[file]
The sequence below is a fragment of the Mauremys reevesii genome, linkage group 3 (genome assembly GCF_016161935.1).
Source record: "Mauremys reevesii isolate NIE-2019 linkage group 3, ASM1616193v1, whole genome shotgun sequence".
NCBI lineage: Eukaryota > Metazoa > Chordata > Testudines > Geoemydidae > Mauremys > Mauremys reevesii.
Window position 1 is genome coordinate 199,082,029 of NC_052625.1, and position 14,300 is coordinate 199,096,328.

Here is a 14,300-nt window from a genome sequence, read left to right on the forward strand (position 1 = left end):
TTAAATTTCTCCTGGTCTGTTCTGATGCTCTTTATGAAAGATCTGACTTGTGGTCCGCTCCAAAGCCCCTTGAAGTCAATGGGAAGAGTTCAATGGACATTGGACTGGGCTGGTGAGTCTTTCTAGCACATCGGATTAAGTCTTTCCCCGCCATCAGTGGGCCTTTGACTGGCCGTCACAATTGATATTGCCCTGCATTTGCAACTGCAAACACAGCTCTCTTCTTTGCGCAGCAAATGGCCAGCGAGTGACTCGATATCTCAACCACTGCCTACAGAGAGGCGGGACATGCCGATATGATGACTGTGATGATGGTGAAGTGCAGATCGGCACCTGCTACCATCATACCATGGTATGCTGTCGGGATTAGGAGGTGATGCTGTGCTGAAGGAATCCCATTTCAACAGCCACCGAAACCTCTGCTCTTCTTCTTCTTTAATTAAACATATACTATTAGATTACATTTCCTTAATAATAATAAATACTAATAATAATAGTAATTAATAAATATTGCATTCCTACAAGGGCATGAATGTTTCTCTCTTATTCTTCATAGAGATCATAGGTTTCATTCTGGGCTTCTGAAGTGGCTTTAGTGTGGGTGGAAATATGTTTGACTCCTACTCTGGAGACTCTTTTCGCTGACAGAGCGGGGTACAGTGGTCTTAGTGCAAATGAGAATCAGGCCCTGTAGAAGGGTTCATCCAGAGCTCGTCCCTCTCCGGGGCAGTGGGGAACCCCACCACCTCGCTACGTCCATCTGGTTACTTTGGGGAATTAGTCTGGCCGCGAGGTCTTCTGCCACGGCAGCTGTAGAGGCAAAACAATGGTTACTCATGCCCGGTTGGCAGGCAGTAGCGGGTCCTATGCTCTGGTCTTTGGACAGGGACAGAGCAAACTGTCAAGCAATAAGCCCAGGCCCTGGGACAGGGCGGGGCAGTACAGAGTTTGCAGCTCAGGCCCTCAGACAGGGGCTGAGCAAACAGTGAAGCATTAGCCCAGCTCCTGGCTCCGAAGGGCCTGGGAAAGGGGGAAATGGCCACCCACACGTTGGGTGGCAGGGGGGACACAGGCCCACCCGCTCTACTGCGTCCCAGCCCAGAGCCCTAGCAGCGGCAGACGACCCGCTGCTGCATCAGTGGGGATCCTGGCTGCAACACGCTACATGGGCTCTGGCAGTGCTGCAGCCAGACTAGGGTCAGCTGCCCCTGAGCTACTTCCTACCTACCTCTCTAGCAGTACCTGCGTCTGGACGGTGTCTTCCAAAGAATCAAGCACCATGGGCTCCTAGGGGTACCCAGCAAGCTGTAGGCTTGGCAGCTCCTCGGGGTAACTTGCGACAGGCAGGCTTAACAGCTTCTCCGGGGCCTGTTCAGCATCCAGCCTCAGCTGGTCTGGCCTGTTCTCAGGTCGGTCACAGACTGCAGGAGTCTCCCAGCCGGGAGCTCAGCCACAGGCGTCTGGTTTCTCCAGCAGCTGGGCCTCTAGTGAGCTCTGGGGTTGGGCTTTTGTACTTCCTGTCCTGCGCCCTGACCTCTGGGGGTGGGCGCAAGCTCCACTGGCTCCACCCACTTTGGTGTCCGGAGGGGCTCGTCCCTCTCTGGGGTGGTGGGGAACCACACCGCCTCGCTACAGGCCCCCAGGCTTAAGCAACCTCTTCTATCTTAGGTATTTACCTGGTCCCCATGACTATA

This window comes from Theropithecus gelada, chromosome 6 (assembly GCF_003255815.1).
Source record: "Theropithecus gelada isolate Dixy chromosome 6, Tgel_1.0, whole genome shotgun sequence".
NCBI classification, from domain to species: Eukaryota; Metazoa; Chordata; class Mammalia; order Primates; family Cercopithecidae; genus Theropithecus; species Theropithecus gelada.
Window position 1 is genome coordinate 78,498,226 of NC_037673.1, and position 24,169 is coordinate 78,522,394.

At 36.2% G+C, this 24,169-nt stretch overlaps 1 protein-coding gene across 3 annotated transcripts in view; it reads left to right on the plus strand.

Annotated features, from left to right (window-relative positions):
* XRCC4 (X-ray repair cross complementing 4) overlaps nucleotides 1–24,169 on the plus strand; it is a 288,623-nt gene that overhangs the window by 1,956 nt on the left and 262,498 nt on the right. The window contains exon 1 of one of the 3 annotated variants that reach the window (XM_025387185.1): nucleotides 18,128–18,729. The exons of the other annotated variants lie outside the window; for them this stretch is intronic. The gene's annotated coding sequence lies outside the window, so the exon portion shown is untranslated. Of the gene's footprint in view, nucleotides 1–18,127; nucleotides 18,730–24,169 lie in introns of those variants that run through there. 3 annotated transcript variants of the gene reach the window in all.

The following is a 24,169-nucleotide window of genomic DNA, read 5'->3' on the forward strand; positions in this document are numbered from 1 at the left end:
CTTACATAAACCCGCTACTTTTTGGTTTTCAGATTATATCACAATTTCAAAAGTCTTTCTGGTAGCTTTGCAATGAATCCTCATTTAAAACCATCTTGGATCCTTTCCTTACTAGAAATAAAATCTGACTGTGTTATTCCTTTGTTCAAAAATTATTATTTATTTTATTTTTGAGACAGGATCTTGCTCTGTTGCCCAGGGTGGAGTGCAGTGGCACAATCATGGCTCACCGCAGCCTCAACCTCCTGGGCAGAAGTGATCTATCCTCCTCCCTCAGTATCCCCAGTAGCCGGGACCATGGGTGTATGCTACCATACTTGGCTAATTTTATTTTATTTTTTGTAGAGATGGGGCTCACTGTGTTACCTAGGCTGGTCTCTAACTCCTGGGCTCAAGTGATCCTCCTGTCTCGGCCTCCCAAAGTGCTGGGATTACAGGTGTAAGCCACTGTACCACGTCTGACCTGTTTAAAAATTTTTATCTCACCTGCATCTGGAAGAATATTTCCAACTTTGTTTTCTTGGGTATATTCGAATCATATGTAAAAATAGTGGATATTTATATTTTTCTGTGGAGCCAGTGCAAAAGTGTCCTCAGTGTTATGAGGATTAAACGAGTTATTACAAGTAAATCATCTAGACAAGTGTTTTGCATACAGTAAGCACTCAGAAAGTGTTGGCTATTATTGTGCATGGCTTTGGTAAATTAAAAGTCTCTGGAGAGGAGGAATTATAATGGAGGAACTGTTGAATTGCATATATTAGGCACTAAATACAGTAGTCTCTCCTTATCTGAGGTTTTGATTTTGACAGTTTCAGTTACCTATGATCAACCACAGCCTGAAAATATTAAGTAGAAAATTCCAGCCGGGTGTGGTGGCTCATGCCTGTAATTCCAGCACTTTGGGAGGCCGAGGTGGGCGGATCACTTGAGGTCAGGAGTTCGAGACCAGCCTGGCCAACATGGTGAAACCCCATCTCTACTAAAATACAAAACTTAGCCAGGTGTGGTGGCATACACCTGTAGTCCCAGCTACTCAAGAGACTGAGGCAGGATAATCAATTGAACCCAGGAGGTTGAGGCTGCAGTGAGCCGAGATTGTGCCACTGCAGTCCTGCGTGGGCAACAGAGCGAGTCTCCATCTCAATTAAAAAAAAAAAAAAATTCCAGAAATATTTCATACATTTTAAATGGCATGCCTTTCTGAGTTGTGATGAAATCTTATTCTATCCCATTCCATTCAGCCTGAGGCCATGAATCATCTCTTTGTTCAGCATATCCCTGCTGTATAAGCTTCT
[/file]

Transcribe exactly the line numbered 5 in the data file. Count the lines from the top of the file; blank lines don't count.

Here is a 14,300-nt window from a genome sequence, read left to right on the forward strand (position 1 = left end):